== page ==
Dispatch groups: A way of controlling parallel asynchronous responses
Imagine the following scenario: You have a screen where you are supposed to display details from a list of cards. Everything you receive as an input is an array of card ids which you can use them to fetch details from a back-end call. You may iterate each of them and as you get their details object, you just append the new result to a details array. When you have all the data you need, just pass everything to the presentation layer and you have a totally filled screen. Is that trivial right? No, it's not! This is much more complex than you might be thinking..
Remember that when you are making an API call, you are switching threads passing some control to the background while the main flow deals with the UI and some essential tasks. With that, you can't know at all when you are supposed to retrieve your result. Also, you have multiple tasks to be done, and your natural way of thinking is that…Ok! I got some data, I am ready to display it. Again, no, you are not.
Let's imagine that we are working on a clean architecture where our Interactor layer knows all the card ids and requests the details from the Service layer. When we have data to present, we call the Presenter layer.
This picture illustrates exactly what's happening:
What is the real problem in this image? When you fetch the details from the first API call(background thread), you are already passing the success data to the Presenter to show it and you don't have a complete result. Of course you can replace the data you are presenting gradually to the updated version, but since you are in the main thread when presenting the UI, that would cost some computational time and it would not be a good practice.. So, you need to know when does the array stop iterating, and there is a default way of thinking which is far from being the optimal solution..But besides, we are illustrating and explaining why it's not correct.
Default solution(avoid this)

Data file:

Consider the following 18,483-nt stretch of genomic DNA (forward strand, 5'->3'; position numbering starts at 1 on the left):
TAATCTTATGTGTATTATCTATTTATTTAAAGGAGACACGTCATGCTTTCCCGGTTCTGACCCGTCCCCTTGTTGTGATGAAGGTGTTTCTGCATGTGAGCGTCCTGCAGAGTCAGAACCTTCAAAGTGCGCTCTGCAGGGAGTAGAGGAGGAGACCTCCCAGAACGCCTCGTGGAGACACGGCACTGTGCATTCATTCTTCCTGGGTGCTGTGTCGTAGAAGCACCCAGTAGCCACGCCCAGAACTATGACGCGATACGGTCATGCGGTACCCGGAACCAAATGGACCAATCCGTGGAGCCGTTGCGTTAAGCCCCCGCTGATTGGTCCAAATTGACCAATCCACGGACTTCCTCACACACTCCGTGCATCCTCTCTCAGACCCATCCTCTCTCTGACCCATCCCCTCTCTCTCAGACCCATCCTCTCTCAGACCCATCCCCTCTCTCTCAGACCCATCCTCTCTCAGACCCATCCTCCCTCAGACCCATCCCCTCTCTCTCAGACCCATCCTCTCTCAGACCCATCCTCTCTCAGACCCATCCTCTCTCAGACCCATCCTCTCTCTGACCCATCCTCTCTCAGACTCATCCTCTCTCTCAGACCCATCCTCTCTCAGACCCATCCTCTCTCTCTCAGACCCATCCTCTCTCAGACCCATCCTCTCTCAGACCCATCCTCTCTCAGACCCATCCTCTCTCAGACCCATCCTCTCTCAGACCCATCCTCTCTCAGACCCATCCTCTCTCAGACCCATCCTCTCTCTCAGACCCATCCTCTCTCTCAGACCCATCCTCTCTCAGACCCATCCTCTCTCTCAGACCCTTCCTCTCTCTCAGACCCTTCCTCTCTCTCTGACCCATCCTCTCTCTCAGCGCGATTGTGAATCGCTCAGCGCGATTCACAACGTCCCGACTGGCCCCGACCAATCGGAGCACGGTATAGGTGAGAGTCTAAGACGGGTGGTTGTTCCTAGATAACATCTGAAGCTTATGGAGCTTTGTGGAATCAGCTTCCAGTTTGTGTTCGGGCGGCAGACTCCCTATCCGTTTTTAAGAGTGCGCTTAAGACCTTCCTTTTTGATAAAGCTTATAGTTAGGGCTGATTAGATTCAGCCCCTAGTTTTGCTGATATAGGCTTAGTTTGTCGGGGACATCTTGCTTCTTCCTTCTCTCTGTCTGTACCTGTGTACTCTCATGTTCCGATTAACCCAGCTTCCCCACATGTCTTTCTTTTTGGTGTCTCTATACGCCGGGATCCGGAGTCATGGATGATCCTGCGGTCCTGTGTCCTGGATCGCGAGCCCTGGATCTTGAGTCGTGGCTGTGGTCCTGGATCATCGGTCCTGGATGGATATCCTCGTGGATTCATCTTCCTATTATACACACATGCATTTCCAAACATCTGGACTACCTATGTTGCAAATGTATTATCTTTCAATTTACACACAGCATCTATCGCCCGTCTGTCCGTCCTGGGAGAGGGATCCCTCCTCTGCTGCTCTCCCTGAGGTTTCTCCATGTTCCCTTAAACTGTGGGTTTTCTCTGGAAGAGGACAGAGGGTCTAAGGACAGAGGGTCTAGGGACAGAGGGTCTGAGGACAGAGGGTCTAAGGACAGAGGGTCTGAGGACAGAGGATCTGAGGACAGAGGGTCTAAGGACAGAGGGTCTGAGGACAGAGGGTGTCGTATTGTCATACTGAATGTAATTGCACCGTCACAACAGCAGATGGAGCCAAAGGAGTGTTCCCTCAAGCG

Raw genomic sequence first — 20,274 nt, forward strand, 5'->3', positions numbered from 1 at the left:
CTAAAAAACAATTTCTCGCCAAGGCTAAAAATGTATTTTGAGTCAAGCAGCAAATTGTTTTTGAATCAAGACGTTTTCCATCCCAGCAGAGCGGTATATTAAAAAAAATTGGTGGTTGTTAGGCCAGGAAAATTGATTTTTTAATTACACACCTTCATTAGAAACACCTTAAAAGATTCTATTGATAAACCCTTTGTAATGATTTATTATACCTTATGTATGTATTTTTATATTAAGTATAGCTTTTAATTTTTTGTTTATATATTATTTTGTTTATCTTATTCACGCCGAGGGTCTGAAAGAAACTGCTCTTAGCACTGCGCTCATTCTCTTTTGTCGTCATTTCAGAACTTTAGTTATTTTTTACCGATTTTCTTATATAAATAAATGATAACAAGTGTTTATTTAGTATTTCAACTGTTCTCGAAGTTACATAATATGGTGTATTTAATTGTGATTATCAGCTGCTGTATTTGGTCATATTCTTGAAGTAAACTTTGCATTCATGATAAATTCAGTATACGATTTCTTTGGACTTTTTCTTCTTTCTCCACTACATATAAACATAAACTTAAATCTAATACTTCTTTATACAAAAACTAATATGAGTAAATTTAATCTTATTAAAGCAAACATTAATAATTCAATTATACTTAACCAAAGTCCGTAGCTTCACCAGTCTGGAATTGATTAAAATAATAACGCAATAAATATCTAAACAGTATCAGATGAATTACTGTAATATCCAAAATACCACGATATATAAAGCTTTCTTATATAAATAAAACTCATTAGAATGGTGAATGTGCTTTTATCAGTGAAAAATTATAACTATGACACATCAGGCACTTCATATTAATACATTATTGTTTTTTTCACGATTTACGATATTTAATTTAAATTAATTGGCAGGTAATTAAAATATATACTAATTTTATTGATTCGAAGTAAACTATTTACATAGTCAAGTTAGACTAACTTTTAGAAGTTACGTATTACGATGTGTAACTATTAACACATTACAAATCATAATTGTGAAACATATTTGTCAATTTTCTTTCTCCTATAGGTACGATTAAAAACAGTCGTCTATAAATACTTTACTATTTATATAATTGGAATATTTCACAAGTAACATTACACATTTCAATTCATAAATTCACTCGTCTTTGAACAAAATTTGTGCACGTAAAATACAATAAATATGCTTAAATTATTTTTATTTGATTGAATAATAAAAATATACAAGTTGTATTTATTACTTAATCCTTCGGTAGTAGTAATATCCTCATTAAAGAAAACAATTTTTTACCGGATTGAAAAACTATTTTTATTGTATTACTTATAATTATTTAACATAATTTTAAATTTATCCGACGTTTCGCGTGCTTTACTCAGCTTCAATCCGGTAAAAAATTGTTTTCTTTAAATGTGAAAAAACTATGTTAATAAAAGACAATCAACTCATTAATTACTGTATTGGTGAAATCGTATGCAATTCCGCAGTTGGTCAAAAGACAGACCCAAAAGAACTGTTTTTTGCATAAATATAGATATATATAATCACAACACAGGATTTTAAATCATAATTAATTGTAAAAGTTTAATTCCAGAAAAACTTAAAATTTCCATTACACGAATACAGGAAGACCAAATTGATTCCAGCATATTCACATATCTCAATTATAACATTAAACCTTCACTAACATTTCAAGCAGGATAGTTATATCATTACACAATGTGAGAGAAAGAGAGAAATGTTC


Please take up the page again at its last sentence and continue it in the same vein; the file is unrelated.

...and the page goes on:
As a programmer, you may be thinking on how to detect the end of an array for finally passing the control to the Presenter. Take a look at this code:
This solution as you noticed just takes the newly fetched information from a card id and appends it to the details array called
allCards . In each iteration it just checks if the index is equal to the last valid index of the array. That's not the optimal solution because you are checking manually the index and comparing to the last one, when you have a much simpler solution to schedule a list of tasks.
Now you need some kind of mechanism to detect when a queue of asynchronous tasks has ended. This is exactly where dispatch groups can solve our problem.
Let's get back to our
fetch function and replace the code with a simpler solution:
If you take a look, what's happening now is that we created a new instance of the type
DispatchGroup and notifying that a new event started at the queue for each card id we iterate. When our task is done, we emit a new event to the dispatch group saying that it concluded. When we are sure that all the dispatch events finished, we trigger a callback in the main queue to pass everything down.
Now our method is complete: We enter in a new event in the group when we iterate through a new card id. We pass the control to a background thread when requesting data from the API, and then, when we have a result from the completion, we can leave the group because our job is done. We also declared in the main flow a listener to the dispatch group notifying when our group is empty of tasks. This way we can make sure we are passing the control down only when there are no more card ids to research:
I shall mention that this structure for our calls is not the best one, because in a straight banking app, the back-end should be capable of returning all the details from the card list all at once, without needing any identifier.
In this article we presented a new solution for controlling multiple parallel tasks whose results rely on each other for delivering a bigger merged one. With that, you can detect if all the job is done.